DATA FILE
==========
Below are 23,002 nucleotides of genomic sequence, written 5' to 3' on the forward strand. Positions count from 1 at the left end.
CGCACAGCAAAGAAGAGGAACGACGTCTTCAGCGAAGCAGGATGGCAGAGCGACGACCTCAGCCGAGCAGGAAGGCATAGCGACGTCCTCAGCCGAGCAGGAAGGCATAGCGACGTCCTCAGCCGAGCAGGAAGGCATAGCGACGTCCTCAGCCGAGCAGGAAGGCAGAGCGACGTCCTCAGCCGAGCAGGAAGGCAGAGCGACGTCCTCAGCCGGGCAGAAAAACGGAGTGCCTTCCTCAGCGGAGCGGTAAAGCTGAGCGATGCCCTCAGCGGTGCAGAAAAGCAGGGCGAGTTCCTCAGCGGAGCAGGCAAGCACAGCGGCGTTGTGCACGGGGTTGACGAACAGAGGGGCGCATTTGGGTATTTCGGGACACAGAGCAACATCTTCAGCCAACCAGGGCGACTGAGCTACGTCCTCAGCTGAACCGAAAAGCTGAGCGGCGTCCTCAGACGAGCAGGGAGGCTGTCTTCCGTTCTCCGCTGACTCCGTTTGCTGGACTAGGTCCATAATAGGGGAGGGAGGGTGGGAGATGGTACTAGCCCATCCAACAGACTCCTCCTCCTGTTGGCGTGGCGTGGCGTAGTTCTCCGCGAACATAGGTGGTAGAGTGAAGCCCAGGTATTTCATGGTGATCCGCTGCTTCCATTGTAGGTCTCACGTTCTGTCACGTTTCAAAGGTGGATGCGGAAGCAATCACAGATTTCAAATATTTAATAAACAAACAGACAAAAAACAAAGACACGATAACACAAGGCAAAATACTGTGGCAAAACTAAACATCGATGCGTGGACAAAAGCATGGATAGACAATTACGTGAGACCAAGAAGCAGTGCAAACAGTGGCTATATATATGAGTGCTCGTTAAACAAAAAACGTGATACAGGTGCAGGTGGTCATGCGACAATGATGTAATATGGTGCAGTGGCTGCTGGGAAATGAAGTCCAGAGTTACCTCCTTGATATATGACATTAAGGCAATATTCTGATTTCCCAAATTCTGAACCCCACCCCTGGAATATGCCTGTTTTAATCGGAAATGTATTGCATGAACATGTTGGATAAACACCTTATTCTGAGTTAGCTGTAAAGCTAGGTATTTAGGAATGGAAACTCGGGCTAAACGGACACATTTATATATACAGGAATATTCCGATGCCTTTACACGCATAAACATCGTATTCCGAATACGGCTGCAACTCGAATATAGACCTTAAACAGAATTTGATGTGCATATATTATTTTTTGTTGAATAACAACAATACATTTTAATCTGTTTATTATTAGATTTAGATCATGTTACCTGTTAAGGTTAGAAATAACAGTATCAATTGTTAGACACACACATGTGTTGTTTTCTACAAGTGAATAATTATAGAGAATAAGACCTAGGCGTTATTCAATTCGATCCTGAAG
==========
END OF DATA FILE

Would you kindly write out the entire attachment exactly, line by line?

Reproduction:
Below are 23,002 nucleotides of genomic sequence, written 5' to 3' on the forward strand. Positions count from 1 at the left end.
CGCACAGCAAAGAAGAGGAACGACGTCTTCAGCGAAGCAGGATGGCAGAGCGACGACCTCAGCCGAGCAGGAAGGCATAGCGACGTCCTCAGCCGAGCAGGAAGGCATAGCGACGTCCTCAGCCGAGCAGGAAGGCATAGCGACGTCCTCAGCCGAGCAGGAAGGCAGAGCGACGTCCTCAGCCGAGCAGGAAGGCAGAGCGACGTCCTCAGCCGGGCAGAAAAACGGAGTGCCTTCCTCAGCGGAGCGGTAAAGCTGAGCGATGCCCTCAGCGGTGCAGAAAAGCAGGGCGAGTTCCTCAGCGGAGCAGGCAAGCACAGCGGCGTTGTGCACGGGGTTGACGAACAGAGGGGCGCATTTGGGTATTTCGGGACACAGAGCAACATCTTCAGCCAACCAGGGCGACTGAGCTACGTCCTCAGCTGAACCGAAAAGCTGAGCGGCGTCCTCAGACGAGCAGGGAGGCTGTCTTCCGTTCTCCGCTGACTCCGTTTGCTGGACTAGGTCCATAATAGGGGAGGGAGGGTGGGAGATGGTACTAGCCCATCCAACAGACTCCTCCTCCTGTTGGCGTGGCGTGGCGTAGTTCTCCGCGAACATAGGTGGTAGAGTGAAGCCCAGGTATTTCATGGTGATCCGCTGCTTCCATTGTAGGTCTCACGTTCTGTCACGTTTCAAAGGTGGATGCGGAAGCAATCACAGATTTCAAATATTTAATAAACAAACAGACAAAAAACAAAGACACGATAACACAAGGCAAAATACTGTGGCAAAACTAAACATCGATGCGTGGACAAAAGCATGGATAGACAATTACGTGAGACCAAGAAGCAGTGCAAACAGTGGCTATATATATGAGTGCTCGTTAAACAAAAAACGTGATACAGGTGCAGGTGGTCATGCGACAATGATGTAATATGGTGCAGTGGCTGCTGGGAAATGAAGTCCAGAGTTACCTCCTTGATATATGACATTAAGGCAATATTCTGATTTCCCAAATTCTGAACCCCACCCCTGGAATATGCCTGTTTTAATCGGAAATGTATTGCATGAACATGTTGGATAAACACCTTATTCTGAGTTAGCTGTAAAGCTAGGTATTTAGGAATGGAAACTCGGGCTAAACGGACACATTTATATATACAGGAATATTCCGATGCCTTTACACGCATAAACATCGTATTCCGAATACGGCTGCAACTCGAATATAGACCTTAAACAGAATTTGATGTGCATATATTATTTTTTGTTGAATAACAACAATACATTTTAATCTGTTTATTATTAGATTTAGATCATGTTACCTGTTAAGGTTAGAAATAACAGTATCAATTGTTAGACACACACATGTGTTGTTTTCTACAAGTGAATAATTATAGAGAATAAGACCTAGGCGTTATTCAATTCGATCCTGAAG